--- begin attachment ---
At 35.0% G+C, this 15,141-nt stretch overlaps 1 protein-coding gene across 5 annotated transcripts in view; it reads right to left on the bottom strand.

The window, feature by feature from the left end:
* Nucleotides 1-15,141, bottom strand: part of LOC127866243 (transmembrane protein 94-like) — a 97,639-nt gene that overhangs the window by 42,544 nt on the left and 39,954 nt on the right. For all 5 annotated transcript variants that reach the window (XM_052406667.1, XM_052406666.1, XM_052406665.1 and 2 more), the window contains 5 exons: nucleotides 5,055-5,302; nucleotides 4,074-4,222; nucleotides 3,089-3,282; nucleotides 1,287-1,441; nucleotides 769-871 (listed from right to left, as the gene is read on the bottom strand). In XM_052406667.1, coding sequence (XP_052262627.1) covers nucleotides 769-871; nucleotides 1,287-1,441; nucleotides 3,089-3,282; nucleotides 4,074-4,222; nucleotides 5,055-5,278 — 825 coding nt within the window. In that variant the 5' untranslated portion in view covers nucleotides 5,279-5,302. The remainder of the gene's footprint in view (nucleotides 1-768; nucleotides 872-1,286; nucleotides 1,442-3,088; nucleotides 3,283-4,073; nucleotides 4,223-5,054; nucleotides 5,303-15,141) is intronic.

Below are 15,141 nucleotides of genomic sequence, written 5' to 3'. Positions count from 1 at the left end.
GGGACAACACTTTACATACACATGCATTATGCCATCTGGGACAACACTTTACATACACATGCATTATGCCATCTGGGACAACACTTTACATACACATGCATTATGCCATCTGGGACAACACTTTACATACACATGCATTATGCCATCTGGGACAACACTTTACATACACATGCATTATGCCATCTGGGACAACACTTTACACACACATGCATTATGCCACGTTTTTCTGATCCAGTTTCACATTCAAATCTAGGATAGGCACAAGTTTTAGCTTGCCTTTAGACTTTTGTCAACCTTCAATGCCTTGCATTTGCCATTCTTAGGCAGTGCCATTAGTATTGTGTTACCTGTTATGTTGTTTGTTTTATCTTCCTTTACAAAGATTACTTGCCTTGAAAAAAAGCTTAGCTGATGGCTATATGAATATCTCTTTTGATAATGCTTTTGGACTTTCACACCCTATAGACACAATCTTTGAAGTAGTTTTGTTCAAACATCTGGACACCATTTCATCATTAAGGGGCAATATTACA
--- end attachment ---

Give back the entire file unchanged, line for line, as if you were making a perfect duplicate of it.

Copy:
At 35.0% G+C, this 15,141-nt stretch overlaps 1 protein-coding gene across 5 annotated transcripts in view; it reads right to left on the bottom strand.

The window, feature by feature from the left end:
* Nucleotides 1-15,141, bottom strand: part of LOC127866243 (transmembrane protein 94-like) — a 97,639-nt gene that overhangs the window by 42,544 nt on the left and 39,954 nt on the right. For all 5 annotated transcript variants that reach the window (XM_052406667.1, XM_052406666.1, XM_052406665.1 and 2 more), the window contains 5 exons: nucleotides 5,055-5,302; nucleotides 4,074-4,222; nucleotides 3,089-3,282; nucleotides 1,287-1,441; nucleotides 769-871 (listed from right to left, as the gene is read on the bottom strand). In XM_052406667.1, coding sequence (XP_052262627.1) covers nucleotides 769-871; nucleotides 1,287-1,441; nucleotides 3,089-3,282; nucleotides 4,074-4,222; nucleotides 5,055-5,278 — 825 coding nt within the window. In that variant the 5' untranslated portion in view covers nucleotides 5,279-5,302. The remainder of the gene's footprint in view (nucleotides 1-768; nucleotides 872-1,286; nucleotides 1,442-3,088; nucleotides 3,283-4,073; nucleotides 4,223-5,054; nucleotides 5,303-15,141) is intronic.

Below are 15,141 nucleotides of genomic sequence, written 5' to 3'. Positions count from 1 at the left end.
GGGACAACACTTTACATACACATGCATTATGCCATCTGGGACAACACTTTACATACACATGCATTATGCCATCTGGGACAACACTTTACATACACATGCATTATGCCATCTGGGACAACACTTTACATACACATGCATTATGCCATCTGGGACAACACTTTACATACACATGCATTATGCCATCTGGGACAACACTTTACACACACATGCATTATGCCACGTTTTTCTGATCCAGTTTCACATTCAAATCTAGGATAGGCACAAGTTTTAGCTTGCCTTTAGACTTTTGTCAACCTTCAATGCCTTGCATTTGCCATTCTTAGGCAGTGCCATTAGTATTGTGTTACCTGTTATGTTGTTTGTTTTATCTTCCTTTACAAAGATTACTTGCCTTGAAAAAAAGCTTAGCTGATGGCTATATGAATATCTCTTTTGATAATGCTTTTGGACTTTCACACCCTATAGACACAATCTTTGAAGTAGTTTTGTTCAAACATCTGGACACCATTTCATCATTAAGGGGCAATATTACA